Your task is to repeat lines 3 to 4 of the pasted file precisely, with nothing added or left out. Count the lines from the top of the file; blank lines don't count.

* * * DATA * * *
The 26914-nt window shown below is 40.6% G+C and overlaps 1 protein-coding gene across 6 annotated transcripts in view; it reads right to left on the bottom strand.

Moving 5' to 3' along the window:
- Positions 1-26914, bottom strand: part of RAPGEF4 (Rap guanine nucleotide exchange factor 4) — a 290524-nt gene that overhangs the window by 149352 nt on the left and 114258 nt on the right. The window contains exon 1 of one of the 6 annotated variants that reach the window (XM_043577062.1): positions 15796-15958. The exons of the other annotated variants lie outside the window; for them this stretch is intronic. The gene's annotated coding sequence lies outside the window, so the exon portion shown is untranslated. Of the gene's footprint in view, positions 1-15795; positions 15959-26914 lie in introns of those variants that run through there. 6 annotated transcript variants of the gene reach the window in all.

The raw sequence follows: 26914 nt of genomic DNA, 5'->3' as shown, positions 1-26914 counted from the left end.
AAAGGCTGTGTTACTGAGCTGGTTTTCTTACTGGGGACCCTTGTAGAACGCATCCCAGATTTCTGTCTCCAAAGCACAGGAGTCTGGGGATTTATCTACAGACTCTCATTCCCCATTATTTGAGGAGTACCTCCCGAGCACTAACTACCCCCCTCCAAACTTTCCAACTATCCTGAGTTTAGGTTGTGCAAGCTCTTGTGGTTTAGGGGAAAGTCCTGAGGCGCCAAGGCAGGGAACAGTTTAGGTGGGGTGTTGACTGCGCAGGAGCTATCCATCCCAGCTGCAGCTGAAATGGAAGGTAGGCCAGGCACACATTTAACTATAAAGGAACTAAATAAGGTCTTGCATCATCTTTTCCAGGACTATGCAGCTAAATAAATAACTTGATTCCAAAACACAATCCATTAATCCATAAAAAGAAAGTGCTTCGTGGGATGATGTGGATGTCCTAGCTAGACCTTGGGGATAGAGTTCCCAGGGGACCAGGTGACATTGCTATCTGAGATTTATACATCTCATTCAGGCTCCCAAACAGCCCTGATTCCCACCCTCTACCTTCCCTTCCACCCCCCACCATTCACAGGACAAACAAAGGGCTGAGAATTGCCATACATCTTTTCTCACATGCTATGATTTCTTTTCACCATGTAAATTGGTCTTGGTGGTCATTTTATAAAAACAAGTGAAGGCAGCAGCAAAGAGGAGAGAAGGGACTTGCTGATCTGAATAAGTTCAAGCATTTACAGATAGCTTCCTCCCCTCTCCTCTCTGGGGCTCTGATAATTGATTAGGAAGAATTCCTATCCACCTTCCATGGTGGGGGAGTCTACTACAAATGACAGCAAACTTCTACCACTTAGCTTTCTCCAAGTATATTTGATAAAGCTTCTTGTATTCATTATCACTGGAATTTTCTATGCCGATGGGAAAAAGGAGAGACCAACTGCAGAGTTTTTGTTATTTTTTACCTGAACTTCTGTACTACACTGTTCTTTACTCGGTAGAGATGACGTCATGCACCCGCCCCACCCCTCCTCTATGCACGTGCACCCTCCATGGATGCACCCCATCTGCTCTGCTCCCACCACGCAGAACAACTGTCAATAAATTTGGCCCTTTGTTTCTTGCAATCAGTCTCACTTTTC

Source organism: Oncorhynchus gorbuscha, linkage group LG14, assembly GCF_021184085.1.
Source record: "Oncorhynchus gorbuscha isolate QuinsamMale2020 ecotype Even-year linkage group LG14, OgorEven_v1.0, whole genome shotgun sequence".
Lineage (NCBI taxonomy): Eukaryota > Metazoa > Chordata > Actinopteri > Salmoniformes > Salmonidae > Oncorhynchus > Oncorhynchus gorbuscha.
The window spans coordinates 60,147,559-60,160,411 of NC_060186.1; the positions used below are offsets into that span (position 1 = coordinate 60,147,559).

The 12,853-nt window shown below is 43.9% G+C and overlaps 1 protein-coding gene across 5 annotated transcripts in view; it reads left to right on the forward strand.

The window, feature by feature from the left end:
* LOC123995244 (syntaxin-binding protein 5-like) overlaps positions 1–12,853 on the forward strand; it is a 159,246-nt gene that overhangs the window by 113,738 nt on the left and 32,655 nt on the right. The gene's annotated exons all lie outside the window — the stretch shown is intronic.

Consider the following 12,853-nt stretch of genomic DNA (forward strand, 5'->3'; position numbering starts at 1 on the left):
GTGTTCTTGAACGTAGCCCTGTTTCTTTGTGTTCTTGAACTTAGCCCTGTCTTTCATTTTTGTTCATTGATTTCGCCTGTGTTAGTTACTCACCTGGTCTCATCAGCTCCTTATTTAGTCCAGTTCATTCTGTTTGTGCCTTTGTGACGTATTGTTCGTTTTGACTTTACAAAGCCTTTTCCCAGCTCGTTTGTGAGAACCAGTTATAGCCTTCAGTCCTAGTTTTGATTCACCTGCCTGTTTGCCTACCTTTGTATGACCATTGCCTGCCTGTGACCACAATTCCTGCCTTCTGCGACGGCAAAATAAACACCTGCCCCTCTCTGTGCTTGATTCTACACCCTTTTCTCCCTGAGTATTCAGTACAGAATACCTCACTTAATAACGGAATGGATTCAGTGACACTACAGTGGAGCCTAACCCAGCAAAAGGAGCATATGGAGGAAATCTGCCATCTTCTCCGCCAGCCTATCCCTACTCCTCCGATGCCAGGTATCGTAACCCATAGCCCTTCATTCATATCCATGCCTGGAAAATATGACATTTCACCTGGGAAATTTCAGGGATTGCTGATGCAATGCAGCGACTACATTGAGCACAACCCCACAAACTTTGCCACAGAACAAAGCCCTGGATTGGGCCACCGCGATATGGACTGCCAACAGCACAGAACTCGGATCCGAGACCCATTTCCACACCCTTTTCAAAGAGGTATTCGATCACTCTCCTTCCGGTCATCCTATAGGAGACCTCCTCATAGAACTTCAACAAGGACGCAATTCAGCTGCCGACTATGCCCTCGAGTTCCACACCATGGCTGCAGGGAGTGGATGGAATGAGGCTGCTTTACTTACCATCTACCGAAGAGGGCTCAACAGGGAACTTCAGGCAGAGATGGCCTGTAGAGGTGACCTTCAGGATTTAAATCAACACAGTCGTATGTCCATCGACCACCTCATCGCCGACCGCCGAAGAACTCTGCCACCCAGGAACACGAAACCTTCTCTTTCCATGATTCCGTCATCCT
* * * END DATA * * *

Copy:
- Positions 1-26914, bottom strand: part of RAPGEF4 (Rap guanine nucleotide exchange factor 4) — a 290524-nt gene that overhangs the window by 149352 nt on the left and 114258 nt on the right. The window contains exon 1 of one of the 6 annotated variants that reach the window (XM_043577062.1): positions 15796-15958. The exons of the other annotated variants lie outside the window; for them this stretch is intronic. The gene's annotated coding sequence lies outside the window, so the exon portion shown is untranslated. Of the gene's footprint in view, positions 1-15795; positions 15959-26914 lie in introns of those variants that run through there. 6 annotated transcript variants of the gene reach the window in all.

The raw sequence follows: 26914 nt of genomic DNA, 5'->3' as shown, positions 1-26914 counted from the left end.